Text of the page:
Whole genome sequencing (WGS) is increasingly being used in a clinical setting to provide a molecular diagnosis for patients with a broad spectrum of rare inherited genetic diseases. Identifying the pathogenic variant in an individual, from the millions that occur in any genome, requires applying a series of genetic filters which take into account the deleteriousness of the variant, its frequency, inheritance pattern and the biological context. The challenge then is to demonstrate pathogenicity of the candidate gene through replication in genetics databases and through complementary functional studies. These may be very diverse, depending on the gene in question, but will undoubtedly require molecular biology tools such as expression in cell systems via transient or stable transfection or gene editing of induced pluripotent stem cells using CRISPR techniques and appropriate downstream assays.
Oxford has been at the forefront of applying WGS for clinical applications; 500 rare disease (RD) and cancer genomes were sequenced as part of the WGS500 project, and this has been followed by a further 800 genomes as part of a Health innovation Challenge Fund grant. Whilst many of these cases have been solved, some remain unsolved and for some cases, lead candidates have been identified that need to be functionally validated.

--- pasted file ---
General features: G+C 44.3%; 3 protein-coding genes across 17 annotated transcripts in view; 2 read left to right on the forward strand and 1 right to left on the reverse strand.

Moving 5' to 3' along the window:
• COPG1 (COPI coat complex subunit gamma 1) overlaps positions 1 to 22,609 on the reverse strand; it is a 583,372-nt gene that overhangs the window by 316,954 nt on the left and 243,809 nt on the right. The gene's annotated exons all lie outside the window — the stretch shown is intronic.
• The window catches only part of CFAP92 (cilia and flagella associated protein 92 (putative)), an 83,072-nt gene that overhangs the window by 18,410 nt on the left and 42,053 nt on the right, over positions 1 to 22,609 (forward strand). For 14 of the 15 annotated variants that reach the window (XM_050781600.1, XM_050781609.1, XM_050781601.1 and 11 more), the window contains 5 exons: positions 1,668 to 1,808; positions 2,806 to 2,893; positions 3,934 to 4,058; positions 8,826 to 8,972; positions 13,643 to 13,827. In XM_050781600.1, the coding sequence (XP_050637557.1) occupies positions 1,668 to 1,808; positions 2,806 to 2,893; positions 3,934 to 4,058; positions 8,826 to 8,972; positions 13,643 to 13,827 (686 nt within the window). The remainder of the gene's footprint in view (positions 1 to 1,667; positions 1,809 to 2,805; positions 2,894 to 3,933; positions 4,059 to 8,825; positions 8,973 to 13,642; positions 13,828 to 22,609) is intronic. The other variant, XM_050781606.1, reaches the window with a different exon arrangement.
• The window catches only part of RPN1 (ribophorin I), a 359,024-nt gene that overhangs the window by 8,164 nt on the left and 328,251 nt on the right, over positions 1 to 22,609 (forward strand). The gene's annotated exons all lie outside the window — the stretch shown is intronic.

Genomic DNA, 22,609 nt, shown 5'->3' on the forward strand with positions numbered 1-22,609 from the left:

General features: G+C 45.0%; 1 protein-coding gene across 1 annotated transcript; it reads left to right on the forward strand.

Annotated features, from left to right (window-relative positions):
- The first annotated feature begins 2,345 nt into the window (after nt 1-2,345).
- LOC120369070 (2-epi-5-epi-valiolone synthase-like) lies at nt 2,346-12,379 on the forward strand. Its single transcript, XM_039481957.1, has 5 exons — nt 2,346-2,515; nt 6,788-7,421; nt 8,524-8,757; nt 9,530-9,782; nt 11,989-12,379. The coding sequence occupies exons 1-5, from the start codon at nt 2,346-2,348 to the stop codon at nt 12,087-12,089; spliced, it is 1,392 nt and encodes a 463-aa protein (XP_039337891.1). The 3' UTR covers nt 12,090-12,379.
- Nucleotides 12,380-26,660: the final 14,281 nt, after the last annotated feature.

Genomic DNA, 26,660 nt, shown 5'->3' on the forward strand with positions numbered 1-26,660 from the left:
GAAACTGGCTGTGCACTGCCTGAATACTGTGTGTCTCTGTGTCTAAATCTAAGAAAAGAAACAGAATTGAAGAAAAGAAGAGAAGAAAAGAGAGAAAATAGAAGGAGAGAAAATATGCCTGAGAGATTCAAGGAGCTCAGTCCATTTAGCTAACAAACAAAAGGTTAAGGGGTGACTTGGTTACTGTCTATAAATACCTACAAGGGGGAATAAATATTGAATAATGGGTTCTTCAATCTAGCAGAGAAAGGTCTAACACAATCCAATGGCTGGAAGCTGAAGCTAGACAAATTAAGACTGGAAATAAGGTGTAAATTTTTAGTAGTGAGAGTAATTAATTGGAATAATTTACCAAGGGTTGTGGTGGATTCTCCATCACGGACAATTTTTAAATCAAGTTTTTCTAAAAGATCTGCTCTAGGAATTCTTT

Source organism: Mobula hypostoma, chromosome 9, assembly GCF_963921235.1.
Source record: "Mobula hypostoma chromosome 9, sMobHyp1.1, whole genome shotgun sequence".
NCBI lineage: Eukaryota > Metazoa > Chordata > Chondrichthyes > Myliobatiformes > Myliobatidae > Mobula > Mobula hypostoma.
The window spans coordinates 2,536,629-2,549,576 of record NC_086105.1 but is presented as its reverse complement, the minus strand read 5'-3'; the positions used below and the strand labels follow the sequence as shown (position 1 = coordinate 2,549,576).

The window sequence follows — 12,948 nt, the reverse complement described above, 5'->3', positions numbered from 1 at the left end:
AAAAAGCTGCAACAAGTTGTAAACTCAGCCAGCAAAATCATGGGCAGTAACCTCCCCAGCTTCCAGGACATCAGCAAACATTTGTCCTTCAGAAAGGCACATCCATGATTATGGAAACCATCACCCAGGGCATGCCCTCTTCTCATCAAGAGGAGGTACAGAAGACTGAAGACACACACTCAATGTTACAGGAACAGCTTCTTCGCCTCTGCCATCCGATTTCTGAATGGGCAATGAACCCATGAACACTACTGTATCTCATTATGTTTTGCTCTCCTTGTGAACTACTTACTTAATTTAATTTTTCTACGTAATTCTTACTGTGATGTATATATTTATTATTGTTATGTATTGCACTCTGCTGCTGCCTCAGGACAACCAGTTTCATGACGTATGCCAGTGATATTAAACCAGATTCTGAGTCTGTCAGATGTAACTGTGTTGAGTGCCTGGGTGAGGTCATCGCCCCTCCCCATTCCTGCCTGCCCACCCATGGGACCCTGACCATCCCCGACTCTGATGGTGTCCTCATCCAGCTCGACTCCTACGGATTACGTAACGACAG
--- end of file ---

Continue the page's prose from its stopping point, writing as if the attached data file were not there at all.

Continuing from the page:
The aim of this DPhil project will be to combine bioinformatics analysis and functional biology to solve some of these cases. A range of commercial software tools and custom bioinformatics pipelines are available in our group to underpin the analysis of WGS data enabling applicants both with, or without, a bioinformatics background to analyse these WGS datasets. Candidates will also have the opportunity to undertake functional analysis of the variants they identify through CRISPR based approaches and relevant biological assays according to the gene being investigated.
The primary research area is in WGS analysis and functional biology.
Project reference number: 1021
|Professor Jenny Taylor||Wellcome Trust Centre for Human Genetics||Oxford University, Henry Wellcome Building of Genomic Medicine||GBRfirstname.lastname@example.org|
|Prof Andrew OM Wilkie FRS FMedSci FRCP||Nuffield Division of Clinical Laboratory Sciences||Oxford University, Weatherall Institute of Molecular Medicine||GBRemail@example.com|
There are no publications listed for this DPhil project.